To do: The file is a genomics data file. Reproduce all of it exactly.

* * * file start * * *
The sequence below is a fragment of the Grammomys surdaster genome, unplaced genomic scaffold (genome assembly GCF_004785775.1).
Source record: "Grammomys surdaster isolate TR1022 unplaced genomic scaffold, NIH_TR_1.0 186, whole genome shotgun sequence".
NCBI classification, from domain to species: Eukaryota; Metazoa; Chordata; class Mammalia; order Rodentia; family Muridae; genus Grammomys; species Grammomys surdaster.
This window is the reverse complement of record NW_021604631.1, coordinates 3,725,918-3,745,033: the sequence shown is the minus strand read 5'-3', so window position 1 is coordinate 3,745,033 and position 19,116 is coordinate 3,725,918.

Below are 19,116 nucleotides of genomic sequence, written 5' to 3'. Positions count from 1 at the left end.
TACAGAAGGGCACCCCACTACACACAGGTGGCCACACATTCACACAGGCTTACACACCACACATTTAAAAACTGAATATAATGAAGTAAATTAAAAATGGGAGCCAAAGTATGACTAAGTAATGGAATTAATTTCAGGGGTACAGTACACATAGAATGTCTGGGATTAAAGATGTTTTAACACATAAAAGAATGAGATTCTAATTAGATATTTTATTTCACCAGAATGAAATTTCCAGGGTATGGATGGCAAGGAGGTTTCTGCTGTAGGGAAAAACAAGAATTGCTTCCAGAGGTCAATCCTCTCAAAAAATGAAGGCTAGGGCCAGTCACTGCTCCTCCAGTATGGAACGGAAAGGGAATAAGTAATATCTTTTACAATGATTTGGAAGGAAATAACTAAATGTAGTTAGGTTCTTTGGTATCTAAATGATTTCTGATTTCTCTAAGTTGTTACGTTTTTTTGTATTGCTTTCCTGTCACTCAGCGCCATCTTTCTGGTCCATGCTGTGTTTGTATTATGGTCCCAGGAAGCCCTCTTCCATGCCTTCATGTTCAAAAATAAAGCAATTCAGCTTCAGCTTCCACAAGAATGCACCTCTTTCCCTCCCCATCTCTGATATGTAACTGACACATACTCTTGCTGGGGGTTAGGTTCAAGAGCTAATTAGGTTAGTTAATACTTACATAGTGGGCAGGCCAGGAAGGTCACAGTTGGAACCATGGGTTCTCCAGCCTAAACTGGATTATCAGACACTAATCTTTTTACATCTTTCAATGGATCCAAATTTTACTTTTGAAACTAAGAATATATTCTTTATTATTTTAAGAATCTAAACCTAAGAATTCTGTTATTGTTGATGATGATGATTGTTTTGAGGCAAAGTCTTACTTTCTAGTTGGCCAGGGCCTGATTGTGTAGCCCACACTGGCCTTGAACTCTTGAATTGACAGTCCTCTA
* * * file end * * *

The sequence below is a fragment of the Grammomys surdaster genome, unplaced genomic scaffold (genome assembly GCF_004785775.1).
Source record: "Grammomys surdaster isolate TR1022 unplaced genomic scaffold, NIH_TR_1.0 186, whole genome shotgun sequence".
NCBI classification, from domain to species: Eukaryota; Metazoa; Chordata; class Mammalia; order Rodentia; family Muridae; genus Grammomys; species Grammomys surdaster.
This window is the reverse complement of record NW_021604631.1, coordinates 3,725,918-3,745,033: the sequence shown is the minus strand read 5'-3', so window position 1 is coordinate 3,745,033 and position 19,116 is coordinate 3,725,918.

Below are 19,116 nucleotides of genomic sequence, written 5' to 3'. Positions count from 1 at the left end.
TACAGAAGGGCACCCCACTACACACAGGTGGCCACACATTCACACAGGCTTACACACCACACATTTAAAAACTGAATATAATGAAGTAAATTAAAAATGGGAGCCAAAGTATGACTAAGTAATGGAATTAATTTCAGGGGTACAGTACACATAGAATGTCTGGGATTAAAGATGTTTTAACACATAAAAGAATGAGATTCTAATTAGATATTTTATTTCACCAGAATGAAATTTCCAGGGTATGGATGGCAAGGAGGTTTCTGCTGTAGGGAAAAACAAGAATTGCTTCCAGAGGTCAATCCTCTCAAAAAATGAAGGCTAGGGCCAGTCACTGCTCCTCCAGTATGGAACGGAAAGGGAATAAGTAATATCTTTTACAATGATTTGGAAGGAAATAACTAAATGTAGTTAGGTTCTTTGGTATCTAAATGATTTCTGATTTCTCTAAGTTGTTACGTTTTTTTGTATTGCTTTCCTGTCACTCAGCGCCATCTTTCTGGTCCATGCTGTGTTTGTATTATGGTCCCAGGAAGCCCTCTTCCATGCCTTCATGTTCAAAAATAAAGCAATTCAGCTTCAGCTTCCACAAGAATGCACCTCTTTCCCTCCCCATCTCTGATATGTAACTGACACATACTCTTGCTGGGGGTTAGGTTCAAGAGCTAATTAGGTTAGTTAATACTTACATAGTGGGCAGGCCAGGAAGGTCACAGTTGGAACCATGGGTTCTCCAGCCTAAACTGGATTATCAGACACTAATCTTTTTACATCTTTCAATGGATCCAAATTTTACTTTTGAAACTAAGAATATATTCTTTATTATTTTAAGAATCTAAACCTAAGAATTCTGTTATTGTTGATGATGATGATTGTTTTGAGGCAAAGTCTTACTTTCTAGTTGGCCAGGGCCTGATTGTGTAGCCCACACTGGCCTTGAACTCTTGAATTGACAGTCCTCTA